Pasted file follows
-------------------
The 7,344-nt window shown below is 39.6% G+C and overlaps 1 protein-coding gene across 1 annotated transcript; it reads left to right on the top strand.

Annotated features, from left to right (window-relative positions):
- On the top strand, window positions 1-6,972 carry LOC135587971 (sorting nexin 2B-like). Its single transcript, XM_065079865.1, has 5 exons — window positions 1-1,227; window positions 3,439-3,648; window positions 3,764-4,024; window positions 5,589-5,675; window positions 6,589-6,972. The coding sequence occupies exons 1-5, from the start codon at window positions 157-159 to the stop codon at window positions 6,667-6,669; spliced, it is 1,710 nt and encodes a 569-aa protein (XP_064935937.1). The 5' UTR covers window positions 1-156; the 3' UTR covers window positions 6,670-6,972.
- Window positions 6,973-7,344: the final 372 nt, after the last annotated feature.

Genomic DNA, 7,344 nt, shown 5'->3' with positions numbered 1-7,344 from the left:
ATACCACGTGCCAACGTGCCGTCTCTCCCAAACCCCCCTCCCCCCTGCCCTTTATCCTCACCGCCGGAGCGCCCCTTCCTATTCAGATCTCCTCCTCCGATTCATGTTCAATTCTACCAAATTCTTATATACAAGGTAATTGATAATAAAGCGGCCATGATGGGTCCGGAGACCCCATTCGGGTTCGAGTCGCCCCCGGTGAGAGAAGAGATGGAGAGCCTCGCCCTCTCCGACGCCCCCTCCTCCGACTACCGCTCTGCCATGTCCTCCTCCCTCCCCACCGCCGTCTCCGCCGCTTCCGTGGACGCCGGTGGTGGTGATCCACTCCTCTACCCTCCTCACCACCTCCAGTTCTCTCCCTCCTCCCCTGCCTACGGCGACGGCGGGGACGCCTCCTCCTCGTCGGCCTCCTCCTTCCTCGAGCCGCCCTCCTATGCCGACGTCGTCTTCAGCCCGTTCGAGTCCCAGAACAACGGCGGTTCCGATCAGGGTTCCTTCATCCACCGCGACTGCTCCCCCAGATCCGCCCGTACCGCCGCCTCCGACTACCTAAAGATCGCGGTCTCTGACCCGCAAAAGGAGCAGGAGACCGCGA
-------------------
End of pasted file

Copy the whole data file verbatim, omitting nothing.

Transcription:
The 7,344-nt window shown below is 39.6% G+C and overlaps 1 protein-coding gene across 1 annotated transcript; it reads left to right on the top strand.

Annotated features, from left to right (window-relative positions):
- On the top strand, window positions 1-6,972 carry LOC135587971 (sorting nexin 2B-like). Its single transcript, XM_065079865.1, has 5 exons — window positions 1-1,227; window positions 3,439-3,648; window positions 3,764-4,024; window positions 5,589-5,675; window positions 6,589-6,972. The coding sequence occupies exons 1-5, from the start codon at window positions 157-159 to the stop codon at window positions 6,667-6,669; spliced, it is 1,710 nt and encodes a 569-aa protein (XP_064935937.1). The 5' UTR covers window positions 1-156; the 3' UTR covers window positions 6,670-6,972.
- Window positions 6,973-7,344: the final 372 nt, after the last annotated feature.

Genomic DNA, 7,344 nt, shown 5'->3' with positions numbered 1-7,344 from the left:
ATACCACGTGCCAACGTGCCGTCTCTCCCAAACCCCCCTCCCCCCTGCCCTTTATCCTCACCGCCGGAGCGCCCCTTCCTATTCAGATCTCCTCCTCCGATTCATGTTCAATTCTACCAAATTCTTATATACAAGGTAATTGATAATAAAGCGGCCATGATGGGTCCGGAGACCCCATTCGGGTTCGAGTCGCCCCCGGTGAGAGAAGAGATGGAGAGCCTCGCCCTCTCCGACGCCCCCTCCTCCGACTACCGCTCTGCCATGTCCTCCTCCCTCCCCACCGCCGTCTCCGCCGCTTCCGTGGACGCCGGTGGTGGTGATCCACTCCTCTACCCTCCTCACCACCTCCAGTTCTCTCCCTCCTCCCCTGCCTACGGCGACGGCGGGGACGCCTCCTCCTCGTCGGCCTCCTCCTTCCTCGAGCCGCCCTCCTATGCCGACGTCGTCTTCAGCCCGTTCGAGTCCCAGAACAACGGCGGTTCCGATCAGGGTTCCTTCATCCACCGCGACTGCTCCCCCAGATCCGCCCGTACCGCCGCCTCCGACTACCTAAAGATCGCGGTCTCTGACCCGCAAAAGGAGCAGGAGACCGCGA